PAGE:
LOS ANGELES – When he arrived in Vero Beach, Fla., for his first American spring training, red glove aglow in an entirely blue world, Takashi Saito allowed himself the slightest ambition.
He stood among the other minor-league invitees only 14 months ago. At 36, he had left behind a family in Japan, and a career of occasional prominence, to follow a curiosity born nearly a decade before.
"When I first started," he said Thursday night through a translator, "I had one goal. And that was to step on a major-league mound one time."
In the same spring, it was not unusual for him to throw to a minor-leaguer who'd only three years before become a catcher, himself having left behind the comforts of familiarity – third base – for a blind path to the major leagues.
Russell Martin prepared for what he supposed would be at least another season in the minors. Saito, 13 years older, was all but anonymous, lost in a bullpen of Eric Gagne, Danys Baez and Yhency Brazoban and in an organization of younger, flashier options.
A year later, they are the swing men for the Los Angeles Dodgers, Martin behind the plate, Saito at the back end of the bullpen. Surrounded mostly by veterans, holding rigorous positions, they turn the second-year adjustments slowly in their heads, all from careers apart, from 60 feet, 6 inches apart, three outs at a time.
"The positions they play are critical," Dodgers general manager Ned Colletti said. "And they both were put in situations last year that were difficult."
Saito was their fourth choice for the ninth inning, and then had merely to become the first regular and reliable closer since Gagne, one of the most popular figures in team history and one of the most effective closers in baseball history.
Martin was their second choice at catcher, and then caught 117 games, all after an early-May call-up, all after a mere 74 Triple-A at-bats.
"Those are not easy tasks," Colletti said. "I admire how they did it."
Saito had 24 saves and blew two. In his second season, he has six saves and an 0.93 ERA.
Martin hit .282 and became a dynamic, sturdy defensive catcher and game-caller. In his second season, he is batting .338 with 15 RBI from the sixth place in the order, just behind Luis Gonzalez.
Among Colletti's preference for veteran poise and reliability, they have been just that. Saito's dream of one big-league appearance has become 81. Martin's willingness to become a catcher could make him an All-Star.
"What I had thought in my mind and what actually happened, I'd have never thought of it," Saito said. "You know, in last year's situation, everything was unknown and I didn't really have time to step back and reflect. Everything happened so quickly. From the start this year, they wanted me to close, so I had a lot more time to think about my role on the team. From my end, I have to be able – with the rest of the staff – to still get hitters out."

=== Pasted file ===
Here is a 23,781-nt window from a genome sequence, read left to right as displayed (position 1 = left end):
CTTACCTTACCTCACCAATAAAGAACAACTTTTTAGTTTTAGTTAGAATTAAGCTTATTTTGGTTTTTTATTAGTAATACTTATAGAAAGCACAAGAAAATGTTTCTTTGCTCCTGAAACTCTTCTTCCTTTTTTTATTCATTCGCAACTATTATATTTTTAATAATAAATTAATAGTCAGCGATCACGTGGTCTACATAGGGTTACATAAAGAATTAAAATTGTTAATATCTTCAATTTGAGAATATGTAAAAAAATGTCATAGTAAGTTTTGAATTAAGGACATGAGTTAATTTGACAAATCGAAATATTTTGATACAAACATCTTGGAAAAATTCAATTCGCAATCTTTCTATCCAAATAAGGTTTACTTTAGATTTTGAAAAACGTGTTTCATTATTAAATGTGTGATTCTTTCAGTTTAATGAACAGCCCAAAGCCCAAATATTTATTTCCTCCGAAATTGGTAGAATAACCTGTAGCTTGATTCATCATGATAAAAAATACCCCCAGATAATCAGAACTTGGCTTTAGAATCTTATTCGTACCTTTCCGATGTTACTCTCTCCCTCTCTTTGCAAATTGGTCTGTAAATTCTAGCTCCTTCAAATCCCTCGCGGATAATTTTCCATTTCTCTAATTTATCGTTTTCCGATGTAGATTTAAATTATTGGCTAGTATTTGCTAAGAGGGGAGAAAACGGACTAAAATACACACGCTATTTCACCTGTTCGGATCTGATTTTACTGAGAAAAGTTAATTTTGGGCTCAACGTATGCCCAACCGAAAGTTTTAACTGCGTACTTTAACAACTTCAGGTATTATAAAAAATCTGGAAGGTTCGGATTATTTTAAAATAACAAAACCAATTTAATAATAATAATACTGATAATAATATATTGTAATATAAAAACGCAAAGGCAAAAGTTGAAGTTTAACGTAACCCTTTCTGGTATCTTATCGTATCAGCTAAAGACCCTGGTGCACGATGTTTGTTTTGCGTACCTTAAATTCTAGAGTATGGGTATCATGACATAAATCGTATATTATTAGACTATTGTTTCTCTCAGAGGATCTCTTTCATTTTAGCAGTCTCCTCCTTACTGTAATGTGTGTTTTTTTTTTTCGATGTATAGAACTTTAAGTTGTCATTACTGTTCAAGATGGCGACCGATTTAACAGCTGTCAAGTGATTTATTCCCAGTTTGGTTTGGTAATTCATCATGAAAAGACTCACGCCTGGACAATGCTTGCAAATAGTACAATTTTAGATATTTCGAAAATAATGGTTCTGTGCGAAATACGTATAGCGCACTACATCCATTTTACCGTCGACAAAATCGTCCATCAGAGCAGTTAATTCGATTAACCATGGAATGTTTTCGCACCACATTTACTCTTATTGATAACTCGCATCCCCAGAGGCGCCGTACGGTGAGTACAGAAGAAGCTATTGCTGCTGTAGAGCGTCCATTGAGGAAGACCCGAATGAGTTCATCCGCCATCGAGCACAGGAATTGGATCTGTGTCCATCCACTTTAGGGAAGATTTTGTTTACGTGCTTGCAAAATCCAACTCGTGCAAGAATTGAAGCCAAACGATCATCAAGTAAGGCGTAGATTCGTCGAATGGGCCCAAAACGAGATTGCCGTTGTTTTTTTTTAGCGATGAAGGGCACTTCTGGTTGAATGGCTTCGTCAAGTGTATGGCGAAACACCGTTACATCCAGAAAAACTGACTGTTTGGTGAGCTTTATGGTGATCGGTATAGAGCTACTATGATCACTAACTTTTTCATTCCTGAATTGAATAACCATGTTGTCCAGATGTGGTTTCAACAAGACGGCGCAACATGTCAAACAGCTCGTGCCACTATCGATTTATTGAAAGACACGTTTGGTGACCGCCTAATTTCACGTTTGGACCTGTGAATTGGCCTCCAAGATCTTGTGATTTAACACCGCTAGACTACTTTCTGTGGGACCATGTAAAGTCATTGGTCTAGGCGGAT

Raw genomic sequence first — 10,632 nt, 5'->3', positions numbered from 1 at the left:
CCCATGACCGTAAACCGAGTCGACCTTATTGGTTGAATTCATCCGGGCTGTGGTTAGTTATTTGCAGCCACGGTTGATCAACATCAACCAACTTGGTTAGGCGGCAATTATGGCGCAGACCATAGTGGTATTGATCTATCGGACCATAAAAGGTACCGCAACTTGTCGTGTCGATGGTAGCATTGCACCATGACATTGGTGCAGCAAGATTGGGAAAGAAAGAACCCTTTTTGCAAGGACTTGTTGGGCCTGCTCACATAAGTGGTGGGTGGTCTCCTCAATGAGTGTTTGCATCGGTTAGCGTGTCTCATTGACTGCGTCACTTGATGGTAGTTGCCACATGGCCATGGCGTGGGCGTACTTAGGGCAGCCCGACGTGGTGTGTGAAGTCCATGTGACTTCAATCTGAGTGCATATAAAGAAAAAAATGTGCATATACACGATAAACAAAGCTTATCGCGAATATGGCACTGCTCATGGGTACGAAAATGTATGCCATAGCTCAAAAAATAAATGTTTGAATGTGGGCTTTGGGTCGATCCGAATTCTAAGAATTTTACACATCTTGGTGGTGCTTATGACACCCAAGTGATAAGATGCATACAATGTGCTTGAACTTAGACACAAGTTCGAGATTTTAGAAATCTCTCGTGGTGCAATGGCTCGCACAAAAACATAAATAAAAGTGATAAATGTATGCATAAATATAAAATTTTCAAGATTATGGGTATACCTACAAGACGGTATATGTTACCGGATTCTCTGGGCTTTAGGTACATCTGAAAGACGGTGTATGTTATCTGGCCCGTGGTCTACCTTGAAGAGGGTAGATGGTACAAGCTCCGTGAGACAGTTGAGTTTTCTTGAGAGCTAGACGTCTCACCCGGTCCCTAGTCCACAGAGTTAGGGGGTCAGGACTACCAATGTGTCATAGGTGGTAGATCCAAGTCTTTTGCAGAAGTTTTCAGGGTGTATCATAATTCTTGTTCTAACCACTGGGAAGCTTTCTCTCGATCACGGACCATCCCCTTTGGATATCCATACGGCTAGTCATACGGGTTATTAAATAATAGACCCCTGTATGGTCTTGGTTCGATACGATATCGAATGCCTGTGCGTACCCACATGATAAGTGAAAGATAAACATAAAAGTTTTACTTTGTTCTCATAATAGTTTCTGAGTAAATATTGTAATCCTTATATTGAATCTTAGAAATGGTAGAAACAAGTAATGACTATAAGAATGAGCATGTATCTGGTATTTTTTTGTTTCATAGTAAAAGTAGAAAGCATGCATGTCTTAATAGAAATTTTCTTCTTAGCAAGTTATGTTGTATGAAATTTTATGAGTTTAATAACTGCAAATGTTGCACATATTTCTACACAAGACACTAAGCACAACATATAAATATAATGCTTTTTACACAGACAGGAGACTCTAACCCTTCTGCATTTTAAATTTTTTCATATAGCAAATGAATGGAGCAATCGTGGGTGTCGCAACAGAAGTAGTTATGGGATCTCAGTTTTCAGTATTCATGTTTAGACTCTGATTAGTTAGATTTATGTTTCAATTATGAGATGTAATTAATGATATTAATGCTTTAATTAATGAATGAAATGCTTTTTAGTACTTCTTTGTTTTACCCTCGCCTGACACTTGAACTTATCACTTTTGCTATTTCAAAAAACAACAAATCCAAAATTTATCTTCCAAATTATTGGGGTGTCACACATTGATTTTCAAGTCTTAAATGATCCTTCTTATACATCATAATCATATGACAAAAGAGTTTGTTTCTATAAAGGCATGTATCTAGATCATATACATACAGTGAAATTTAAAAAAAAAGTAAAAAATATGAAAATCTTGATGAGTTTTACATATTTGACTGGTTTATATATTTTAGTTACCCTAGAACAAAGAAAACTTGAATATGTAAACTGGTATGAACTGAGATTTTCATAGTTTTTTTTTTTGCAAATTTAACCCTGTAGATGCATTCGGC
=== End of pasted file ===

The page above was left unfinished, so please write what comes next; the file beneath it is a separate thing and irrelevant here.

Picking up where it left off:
Now, while they come from nations half-a-world apart and from opposite ends of their baseball careers, they meet many nights in the ninth inning, Saito leaning on 14 years in Japan's Central League and what he could gather in his rookie season, Martin on relentless energy and uncommon moxie in a catcher so young. Saito is so new at this he has yet to choose his entrance music. Martin has been earning big-league checks for less than a year.
"I don't know if it's come fast," Martin said. "But it is kind of weird. It was only a year ago I was in Las Vegas."
Catcher Dioner Navarro, the player the Dodgers had to have when they traded Shawn Green to the Arizona Diamondbacks, was injured, and then was passed by Martin, and then he was traded to Tampa Bay. Gagne, of course, was injured, as was Brazoban, and then Baez was passed by Saito. Gagne is in Texas, Baez in Baltimore, and Brazoban in the final month of recovery from Tommy John surgery.
So, the meeting of Saito and Martin was arranged by serendipity and opportunity, Martin on the way in and Saito on the way out.
"Takashi, he's been doing it for a long time," Martin said. "Nobody questioned the talent he had. They pretty much wondered if he had anything left. Turned out, he had a lot left."
However much there is, Dodgers manager Grady Little said, "We'll use until it's done."
The Dodgers are better for it, as it turned out. Saito has proven to be an unyielding thrower of strikes, from his deceptively quick fastball to one of the tightest, most reliable sliders in baseball.
"He puts his pitches on parts of the plate you can't do anything with," an American League scout said. "And he's one of the most aggressive pitchers in the game."
A small red banner hangs from Saito's locker. Japanese writing hangs between flames. The message, loosely: "One game. One fight."
In America, a game at a time. A step at a time. It is Saito's journey.
"It's actually just recently, from the end of spring training up until now, that I did think about the road I took and how it's changed," Saito said. "Obviously, it's been a big difference. … I know this year I'm more of a marked man than I was last year."
Probably, it's nice to have a little company.